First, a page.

When conducting a group of statistical comparisons, it is important to understand the concept of familywise error or the 'familywise error rate'. The concept of familywise error describes the probability of incorrectly rejecting the null hypothesis. Perhaps more informally, familywise error represents the odds of reporting a statistical difference when no such difference exists.

To understand why familywise error is important we must revert back to concepts learned in a basic introductory statistics class. First, we generally compare t-values (or other test statistics) to a known distribution of scores (t-scores in this case). Like any distribution, some values near the center of the distribution are more likely to occur than others. By understanding the odds that a given t-score will occur, we are then able to designate values that define regions of the distribution that are unlikely to occur as "critical values". That is, values above or below these critical values only occur with a certain limited probability.

The exact probability we choose to define the critical values is arbitrary and often driven by tradition. As mentioned previously, we want to select values that are unlikely to occur in order to reliably report statistical differences. On the other hand, selecting values that are too stringent might cause us to report that no difference between our samples exists when in fact a difference does in fact exist. In psychology, a alpha of 0.05 is generally designated and denotes that falsely rejecting the null hypothesis should only occur 5% of the time. This value has been shown to provide a nice balance between selectivity and reliability.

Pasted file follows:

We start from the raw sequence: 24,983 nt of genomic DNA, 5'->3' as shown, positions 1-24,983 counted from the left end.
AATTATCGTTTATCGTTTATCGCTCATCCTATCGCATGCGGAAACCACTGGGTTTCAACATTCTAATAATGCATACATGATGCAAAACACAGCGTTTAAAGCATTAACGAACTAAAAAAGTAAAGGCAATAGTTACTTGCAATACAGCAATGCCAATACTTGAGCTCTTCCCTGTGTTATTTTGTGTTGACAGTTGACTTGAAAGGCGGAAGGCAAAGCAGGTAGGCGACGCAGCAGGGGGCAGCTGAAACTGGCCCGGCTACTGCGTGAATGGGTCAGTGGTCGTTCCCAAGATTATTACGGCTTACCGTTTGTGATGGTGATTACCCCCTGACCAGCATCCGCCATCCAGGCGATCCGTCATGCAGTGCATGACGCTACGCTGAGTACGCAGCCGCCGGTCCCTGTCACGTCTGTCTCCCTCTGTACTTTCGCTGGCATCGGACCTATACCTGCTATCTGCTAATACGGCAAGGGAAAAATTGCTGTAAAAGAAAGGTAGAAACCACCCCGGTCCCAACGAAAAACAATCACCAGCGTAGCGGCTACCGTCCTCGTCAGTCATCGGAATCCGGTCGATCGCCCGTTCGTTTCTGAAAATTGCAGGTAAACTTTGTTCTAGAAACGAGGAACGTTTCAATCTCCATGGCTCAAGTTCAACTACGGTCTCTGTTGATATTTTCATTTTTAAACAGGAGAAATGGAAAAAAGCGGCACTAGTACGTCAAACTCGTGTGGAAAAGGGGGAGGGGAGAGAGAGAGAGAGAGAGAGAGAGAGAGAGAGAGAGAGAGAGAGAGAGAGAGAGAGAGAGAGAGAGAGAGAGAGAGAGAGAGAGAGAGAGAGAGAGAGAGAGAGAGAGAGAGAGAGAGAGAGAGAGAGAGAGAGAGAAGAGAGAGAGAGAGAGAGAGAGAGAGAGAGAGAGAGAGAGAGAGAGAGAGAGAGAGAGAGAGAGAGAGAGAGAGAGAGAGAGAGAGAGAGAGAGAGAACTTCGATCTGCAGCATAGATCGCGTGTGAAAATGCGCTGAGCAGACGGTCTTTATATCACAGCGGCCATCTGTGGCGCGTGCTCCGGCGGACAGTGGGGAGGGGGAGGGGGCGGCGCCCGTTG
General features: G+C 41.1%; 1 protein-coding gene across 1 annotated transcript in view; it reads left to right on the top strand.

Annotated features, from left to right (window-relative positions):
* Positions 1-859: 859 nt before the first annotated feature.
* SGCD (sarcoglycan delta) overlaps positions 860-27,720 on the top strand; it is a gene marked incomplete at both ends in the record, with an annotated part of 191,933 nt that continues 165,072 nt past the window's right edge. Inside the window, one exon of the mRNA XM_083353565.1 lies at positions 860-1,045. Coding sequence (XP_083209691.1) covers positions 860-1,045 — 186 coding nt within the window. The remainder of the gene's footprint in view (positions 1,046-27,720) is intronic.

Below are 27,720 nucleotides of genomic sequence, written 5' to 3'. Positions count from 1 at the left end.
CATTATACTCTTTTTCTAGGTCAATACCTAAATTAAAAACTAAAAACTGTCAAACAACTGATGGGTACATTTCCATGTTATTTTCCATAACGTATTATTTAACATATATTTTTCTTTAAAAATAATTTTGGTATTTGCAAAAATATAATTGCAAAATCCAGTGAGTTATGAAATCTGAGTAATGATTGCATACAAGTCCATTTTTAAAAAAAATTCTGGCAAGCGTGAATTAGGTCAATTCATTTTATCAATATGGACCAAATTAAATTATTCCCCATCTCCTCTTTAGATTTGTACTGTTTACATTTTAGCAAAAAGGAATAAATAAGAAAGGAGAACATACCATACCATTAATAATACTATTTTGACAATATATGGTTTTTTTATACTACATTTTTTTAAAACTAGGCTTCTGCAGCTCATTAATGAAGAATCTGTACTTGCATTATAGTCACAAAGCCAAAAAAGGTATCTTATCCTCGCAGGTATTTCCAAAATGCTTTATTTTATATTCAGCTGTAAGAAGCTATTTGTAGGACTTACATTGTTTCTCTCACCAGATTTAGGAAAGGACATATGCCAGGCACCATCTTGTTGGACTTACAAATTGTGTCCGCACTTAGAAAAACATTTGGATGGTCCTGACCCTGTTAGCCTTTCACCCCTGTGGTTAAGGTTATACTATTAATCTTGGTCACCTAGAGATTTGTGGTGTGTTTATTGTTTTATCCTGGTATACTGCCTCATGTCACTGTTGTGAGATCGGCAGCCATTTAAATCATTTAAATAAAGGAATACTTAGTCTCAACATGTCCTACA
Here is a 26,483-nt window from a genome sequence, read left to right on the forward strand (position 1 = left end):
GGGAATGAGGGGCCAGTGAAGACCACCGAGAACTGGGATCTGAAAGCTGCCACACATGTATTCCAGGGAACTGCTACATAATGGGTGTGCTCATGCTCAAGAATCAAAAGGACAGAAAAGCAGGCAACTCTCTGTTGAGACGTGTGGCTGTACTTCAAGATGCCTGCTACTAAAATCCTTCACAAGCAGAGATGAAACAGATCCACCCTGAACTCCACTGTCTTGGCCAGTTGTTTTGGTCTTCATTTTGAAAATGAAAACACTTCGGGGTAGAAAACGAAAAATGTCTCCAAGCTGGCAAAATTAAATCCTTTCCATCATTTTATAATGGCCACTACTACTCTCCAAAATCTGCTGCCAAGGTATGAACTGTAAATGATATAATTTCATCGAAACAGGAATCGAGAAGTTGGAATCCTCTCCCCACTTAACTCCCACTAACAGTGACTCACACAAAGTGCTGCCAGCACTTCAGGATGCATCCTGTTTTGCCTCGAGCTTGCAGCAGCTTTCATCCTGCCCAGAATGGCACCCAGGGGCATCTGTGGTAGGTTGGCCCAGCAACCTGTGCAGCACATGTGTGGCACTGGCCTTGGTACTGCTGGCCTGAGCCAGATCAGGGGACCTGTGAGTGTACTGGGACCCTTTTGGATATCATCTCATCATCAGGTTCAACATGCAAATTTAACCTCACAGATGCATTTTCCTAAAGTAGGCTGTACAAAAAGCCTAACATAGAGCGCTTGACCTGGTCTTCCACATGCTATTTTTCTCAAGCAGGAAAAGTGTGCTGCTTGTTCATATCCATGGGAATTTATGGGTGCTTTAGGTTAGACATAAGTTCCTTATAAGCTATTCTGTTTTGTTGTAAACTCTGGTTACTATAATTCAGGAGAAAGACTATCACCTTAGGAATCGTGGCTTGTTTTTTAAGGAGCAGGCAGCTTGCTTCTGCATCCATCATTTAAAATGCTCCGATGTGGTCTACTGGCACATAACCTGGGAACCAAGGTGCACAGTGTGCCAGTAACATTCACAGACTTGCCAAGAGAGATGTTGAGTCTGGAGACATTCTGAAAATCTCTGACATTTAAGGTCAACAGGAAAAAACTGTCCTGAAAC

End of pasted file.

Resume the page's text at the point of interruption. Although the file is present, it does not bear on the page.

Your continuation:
Having said this, it is important to realize that the probability of finding a test statistic that is outside of the critical values for a single comparison is 1 in 20 (5%). However, we also know from probability that the more chances one has, the more likely an event becomes. For example, if a player's chances of winning the lottery with one ticket are 1 in 14 million, that player can increase his chances to 1 in 14,000. As you might imagine, this presents a problem when running multiple statistical comparisons. The more statistical tests we run, the more likely it is that we will incorrectly identify a statistical difference (i.e. incorrectly reject the null hypothesis).